Seems like busy times in the H household right now. Pleasantly busy. We’ve sat here most of the day attending to different bits and pieces of business: answering emails, making calls, preparing quotes, paying bills, doing some reading for the job, and so on. In typically Melbourne fashion the weather outside went from bright sunshine to overcast with driving hail, then sunshine again. Once more the rain came, and now, just about G&T time, the sun is out again bright in a blue sky.
For the moment music plays in the background, an eclectic mix, Sufjan Stevens followed by Nina Simone, and somewhere in there Glenn Gould too. There seems things to do, at least things to think about. I look about me. Rigby catches my eye, wags his tail. “Later mate,” I murmur to him. I look beyond him to the house, the house that will soon be somebody else’s, and all the stuff in it, mum’s stuff, the stuff some of which will be handed out to various beneficiiaries, and the rest to be disposed of one way or another. That’ll be my job.
It will be melancholy, but for now I don’t feel it. It’s a job to be done, a job my mind is already ticking over to organise. I see beyond it, to another time, my time, somewhere else.
Still, a little while ago there was poignant pang. Mum has left her recipe books to my (now) evil step-sister. That’s a matter of little concern, but for the recipes that mum had collected over the years and had either pasted or hand copied into a notebook. Growing up I remember mum having two notebooks, the ‘wallpaper books’ we called them because they were clad in a wash and wipe, very garish, wallpaper.
In those books was the food that we had again and again from the time I was a boy until I was an adult. I sat at the kitchen bench in Lower Plenty eating those recipes, and later, in Eltham and Montmorency, in Templestowe, Toorak and Canterbury. Food is a such a resonant element in life, not just for what it provides but what it stirs up. We eat, we share, with family and friends, an experience that is as much about fellowship and community as it is about sustenance. It’s hard then to look upon recipes like this without memories being evoked.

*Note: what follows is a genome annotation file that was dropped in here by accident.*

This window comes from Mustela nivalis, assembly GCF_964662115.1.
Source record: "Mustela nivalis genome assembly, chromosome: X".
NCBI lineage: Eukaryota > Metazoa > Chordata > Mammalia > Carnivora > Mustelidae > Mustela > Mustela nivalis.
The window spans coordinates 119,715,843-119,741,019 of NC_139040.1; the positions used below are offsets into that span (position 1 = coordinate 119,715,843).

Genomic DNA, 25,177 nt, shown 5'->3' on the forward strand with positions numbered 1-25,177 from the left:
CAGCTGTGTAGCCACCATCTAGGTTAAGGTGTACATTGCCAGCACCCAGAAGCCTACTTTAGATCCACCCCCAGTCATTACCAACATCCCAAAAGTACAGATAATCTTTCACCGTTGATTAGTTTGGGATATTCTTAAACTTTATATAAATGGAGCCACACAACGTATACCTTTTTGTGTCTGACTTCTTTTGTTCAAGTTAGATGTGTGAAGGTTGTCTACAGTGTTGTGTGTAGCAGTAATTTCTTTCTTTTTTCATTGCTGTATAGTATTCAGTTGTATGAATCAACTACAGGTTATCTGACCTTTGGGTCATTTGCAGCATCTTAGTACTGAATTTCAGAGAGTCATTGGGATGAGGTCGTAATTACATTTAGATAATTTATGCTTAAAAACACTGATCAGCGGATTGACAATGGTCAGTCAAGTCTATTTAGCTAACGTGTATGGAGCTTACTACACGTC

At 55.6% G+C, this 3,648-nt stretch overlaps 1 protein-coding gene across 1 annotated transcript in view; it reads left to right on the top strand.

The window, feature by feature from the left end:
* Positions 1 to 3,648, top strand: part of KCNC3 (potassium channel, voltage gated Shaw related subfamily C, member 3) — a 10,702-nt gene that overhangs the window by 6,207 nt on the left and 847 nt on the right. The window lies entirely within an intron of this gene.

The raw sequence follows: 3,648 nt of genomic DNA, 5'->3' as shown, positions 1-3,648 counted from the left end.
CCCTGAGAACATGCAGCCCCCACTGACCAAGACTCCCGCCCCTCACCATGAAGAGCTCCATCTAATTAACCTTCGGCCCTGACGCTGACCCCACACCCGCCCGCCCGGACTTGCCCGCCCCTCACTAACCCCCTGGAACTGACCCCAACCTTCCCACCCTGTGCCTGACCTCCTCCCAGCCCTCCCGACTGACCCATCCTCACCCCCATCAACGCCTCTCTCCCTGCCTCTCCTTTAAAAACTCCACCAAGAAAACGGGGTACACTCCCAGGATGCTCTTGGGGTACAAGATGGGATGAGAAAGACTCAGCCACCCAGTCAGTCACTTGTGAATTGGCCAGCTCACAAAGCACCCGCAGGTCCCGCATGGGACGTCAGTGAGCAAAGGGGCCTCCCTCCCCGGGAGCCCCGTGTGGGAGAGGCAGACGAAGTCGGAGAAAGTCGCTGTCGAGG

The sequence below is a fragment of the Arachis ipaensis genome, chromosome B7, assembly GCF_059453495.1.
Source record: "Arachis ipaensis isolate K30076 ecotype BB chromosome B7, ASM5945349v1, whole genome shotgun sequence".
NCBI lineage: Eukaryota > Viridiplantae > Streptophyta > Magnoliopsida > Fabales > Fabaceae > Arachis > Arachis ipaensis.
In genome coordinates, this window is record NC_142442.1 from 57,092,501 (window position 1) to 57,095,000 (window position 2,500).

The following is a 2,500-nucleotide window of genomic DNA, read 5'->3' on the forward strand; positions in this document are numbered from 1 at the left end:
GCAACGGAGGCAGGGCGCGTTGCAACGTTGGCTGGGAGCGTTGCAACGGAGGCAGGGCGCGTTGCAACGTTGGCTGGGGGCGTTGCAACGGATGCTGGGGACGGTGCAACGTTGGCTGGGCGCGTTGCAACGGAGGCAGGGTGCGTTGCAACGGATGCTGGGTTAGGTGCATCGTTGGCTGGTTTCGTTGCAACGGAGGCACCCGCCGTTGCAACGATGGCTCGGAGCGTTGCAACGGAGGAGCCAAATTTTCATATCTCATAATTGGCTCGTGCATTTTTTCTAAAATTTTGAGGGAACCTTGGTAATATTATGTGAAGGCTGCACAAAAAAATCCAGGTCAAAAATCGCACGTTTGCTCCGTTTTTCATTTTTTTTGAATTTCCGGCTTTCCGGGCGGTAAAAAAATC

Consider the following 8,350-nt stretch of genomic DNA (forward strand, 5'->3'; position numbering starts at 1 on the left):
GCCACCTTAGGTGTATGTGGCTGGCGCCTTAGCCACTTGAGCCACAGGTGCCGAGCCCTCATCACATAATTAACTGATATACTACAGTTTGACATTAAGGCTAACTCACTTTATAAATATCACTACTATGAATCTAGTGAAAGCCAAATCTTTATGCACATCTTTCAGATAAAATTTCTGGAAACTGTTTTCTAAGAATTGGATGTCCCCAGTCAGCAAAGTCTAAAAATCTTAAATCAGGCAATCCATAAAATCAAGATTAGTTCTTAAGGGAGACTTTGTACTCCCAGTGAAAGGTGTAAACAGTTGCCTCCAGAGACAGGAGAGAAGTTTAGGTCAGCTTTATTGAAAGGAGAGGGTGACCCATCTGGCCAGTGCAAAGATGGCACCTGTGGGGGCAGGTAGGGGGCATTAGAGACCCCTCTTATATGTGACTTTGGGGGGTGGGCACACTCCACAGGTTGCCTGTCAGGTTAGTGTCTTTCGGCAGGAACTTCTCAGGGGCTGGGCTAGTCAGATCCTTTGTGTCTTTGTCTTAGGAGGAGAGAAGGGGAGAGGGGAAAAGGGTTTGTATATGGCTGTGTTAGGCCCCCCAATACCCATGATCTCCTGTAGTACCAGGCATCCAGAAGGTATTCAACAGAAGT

The wallpaper books have long since fallen apart, and the pages from it pasted and taped into newer versions of those books. In the kitchen earlier I looked up at the shelf of recipe books. I’ll have to pack them up for the step-sister I thought. Then I thought, I can’t lose those recipes. From the shelf I picked out the thick notebook mum had copied the recipes into. I browsed through it, recalling recipes from long ago, reminded of mum by her elegant script, so familiar, and occasionally of her personality by the notes she wrote in the margins – ‘this is delicious’ or ‘yum, yum.’ There were recipes from my aunt – it was she who gave mum the wallpaper books – including the famous monkey gland steak recipe. She too is dead.
I found as I read so many favourite recipes that I could hardly think back without getting sentimental – or feeling hungry. I ripped a sheet of paper from a nearby newspaper, and as I went through the book placed a strip in each page there was a recipe I wanted. I would lose mum’s words, her writing, the memories that went directly with that, but at least I could copy out these favourite recipes for posterity – mum’s potato and leek soup say, many bowls of which I enjoyed on cold winter days over many years; or steak and pineapple, such a retro seeming dish now, but delicious; and her vanilla slices, famous for miles about with their passionfruit icing; and so on.
Funny, a Simon and Garfunkel song came on as I looked through the recipes, ‘preserve your memories’ they sang, ‘they’re all that’s left you’.